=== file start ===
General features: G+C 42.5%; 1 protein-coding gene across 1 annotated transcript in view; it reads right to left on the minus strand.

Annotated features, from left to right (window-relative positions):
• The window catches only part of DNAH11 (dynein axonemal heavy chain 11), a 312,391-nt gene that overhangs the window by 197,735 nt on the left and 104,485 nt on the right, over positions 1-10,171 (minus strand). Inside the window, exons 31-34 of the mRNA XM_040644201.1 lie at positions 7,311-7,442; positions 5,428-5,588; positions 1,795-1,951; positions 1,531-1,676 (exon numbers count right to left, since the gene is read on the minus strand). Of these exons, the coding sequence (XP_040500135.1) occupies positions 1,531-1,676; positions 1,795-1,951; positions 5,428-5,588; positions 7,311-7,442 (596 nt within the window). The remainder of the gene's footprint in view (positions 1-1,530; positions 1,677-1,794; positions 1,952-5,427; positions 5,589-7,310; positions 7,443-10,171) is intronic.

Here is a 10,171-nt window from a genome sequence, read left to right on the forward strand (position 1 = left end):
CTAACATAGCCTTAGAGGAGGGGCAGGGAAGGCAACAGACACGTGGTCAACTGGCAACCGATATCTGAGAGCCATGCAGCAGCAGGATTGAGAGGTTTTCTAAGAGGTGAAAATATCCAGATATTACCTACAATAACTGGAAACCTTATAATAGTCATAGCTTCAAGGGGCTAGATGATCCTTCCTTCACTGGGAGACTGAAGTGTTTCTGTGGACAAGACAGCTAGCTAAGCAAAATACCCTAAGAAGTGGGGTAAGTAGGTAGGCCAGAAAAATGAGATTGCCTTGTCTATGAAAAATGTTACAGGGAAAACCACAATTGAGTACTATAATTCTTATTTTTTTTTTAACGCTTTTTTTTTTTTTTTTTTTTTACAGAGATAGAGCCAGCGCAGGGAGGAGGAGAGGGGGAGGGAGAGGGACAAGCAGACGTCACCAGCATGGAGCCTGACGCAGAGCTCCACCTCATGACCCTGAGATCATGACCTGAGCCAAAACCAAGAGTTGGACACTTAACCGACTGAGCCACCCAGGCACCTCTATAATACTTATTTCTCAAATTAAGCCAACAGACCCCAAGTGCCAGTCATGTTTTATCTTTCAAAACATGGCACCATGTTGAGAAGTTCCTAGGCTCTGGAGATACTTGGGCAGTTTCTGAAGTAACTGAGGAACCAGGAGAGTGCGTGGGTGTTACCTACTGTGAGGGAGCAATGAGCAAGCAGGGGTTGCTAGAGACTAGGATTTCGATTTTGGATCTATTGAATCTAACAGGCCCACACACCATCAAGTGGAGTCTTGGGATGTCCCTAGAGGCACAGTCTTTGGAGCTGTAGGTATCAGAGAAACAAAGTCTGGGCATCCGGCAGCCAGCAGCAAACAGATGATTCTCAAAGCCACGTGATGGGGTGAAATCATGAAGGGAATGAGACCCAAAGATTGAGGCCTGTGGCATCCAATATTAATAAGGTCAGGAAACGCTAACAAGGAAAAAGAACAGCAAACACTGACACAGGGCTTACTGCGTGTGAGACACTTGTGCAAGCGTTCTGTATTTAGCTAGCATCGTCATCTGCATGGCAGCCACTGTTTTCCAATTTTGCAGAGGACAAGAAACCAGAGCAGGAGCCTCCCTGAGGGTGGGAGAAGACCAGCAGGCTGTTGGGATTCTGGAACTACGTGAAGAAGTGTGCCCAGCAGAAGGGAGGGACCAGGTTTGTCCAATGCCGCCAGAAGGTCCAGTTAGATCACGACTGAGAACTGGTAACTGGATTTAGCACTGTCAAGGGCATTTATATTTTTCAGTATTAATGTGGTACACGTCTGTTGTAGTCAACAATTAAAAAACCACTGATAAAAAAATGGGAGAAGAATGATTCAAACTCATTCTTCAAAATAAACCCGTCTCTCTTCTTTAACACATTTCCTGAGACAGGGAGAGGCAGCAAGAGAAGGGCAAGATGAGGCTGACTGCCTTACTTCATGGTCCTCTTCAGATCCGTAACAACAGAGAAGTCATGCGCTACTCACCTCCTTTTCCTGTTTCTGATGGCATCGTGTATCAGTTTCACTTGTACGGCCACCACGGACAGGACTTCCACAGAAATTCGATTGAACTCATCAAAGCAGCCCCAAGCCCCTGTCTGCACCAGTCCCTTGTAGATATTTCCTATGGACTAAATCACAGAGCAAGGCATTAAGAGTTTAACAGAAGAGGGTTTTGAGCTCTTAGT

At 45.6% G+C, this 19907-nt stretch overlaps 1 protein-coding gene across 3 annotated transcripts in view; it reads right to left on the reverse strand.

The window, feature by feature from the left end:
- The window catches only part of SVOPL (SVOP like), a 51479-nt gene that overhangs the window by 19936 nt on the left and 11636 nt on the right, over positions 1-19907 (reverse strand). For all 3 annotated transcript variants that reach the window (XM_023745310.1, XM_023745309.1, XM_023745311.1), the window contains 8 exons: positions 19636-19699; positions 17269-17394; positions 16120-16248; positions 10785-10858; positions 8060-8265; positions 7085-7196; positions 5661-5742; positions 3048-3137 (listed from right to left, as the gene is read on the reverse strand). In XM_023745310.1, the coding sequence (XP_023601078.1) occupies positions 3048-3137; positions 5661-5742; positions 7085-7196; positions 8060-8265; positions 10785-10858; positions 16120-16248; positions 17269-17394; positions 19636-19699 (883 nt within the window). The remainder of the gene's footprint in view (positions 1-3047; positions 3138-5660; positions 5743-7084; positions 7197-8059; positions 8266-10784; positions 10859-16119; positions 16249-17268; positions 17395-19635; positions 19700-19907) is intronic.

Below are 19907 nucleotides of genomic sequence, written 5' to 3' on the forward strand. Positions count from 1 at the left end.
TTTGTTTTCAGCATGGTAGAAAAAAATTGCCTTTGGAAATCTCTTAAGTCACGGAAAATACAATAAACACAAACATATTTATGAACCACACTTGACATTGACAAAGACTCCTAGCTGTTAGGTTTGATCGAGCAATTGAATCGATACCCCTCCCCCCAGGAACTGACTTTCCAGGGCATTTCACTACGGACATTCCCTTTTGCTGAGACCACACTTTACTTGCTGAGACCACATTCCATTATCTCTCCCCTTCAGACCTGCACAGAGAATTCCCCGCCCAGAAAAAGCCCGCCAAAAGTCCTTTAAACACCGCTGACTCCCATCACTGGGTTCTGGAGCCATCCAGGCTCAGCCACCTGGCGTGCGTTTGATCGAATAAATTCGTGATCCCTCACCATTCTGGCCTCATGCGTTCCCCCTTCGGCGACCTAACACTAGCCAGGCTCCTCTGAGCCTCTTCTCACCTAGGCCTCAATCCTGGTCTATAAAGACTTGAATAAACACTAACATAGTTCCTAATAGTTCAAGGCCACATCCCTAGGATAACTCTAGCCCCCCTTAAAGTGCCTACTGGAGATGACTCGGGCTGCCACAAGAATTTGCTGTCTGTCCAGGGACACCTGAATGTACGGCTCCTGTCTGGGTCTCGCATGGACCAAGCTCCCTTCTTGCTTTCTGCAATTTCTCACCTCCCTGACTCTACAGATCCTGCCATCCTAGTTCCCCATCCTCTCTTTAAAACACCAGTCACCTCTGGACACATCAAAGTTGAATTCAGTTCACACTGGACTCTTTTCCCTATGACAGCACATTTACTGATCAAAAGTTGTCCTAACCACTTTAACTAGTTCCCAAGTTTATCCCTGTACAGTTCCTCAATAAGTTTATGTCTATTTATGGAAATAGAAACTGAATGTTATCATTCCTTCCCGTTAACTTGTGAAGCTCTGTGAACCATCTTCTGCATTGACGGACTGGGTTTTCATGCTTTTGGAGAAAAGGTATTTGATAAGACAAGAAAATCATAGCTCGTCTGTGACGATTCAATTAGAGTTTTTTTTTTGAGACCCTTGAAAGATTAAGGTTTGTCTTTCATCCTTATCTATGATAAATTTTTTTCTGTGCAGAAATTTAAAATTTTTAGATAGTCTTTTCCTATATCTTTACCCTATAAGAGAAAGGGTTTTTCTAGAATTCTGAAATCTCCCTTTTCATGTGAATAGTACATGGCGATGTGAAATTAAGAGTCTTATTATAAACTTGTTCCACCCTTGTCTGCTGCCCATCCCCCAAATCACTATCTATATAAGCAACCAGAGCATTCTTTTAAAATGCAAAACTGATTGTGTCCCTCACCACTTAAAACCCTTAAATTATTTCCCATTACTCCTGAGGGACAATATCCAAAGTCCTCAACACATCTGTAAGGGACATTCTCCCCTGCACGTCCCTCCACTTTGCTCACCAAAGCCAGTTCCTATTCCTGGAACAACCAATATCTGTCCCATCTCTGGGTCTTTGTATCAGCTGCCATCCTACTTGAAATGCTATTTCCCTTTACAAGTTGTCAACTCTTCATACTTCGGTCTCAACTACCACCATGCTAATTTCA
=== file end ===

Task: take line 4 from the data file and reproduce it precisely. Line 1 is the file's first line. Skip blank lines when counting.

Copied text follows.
Here is a 10,171-nt window from a genome sequence, read left to right on the forward strand (position 1 = left end):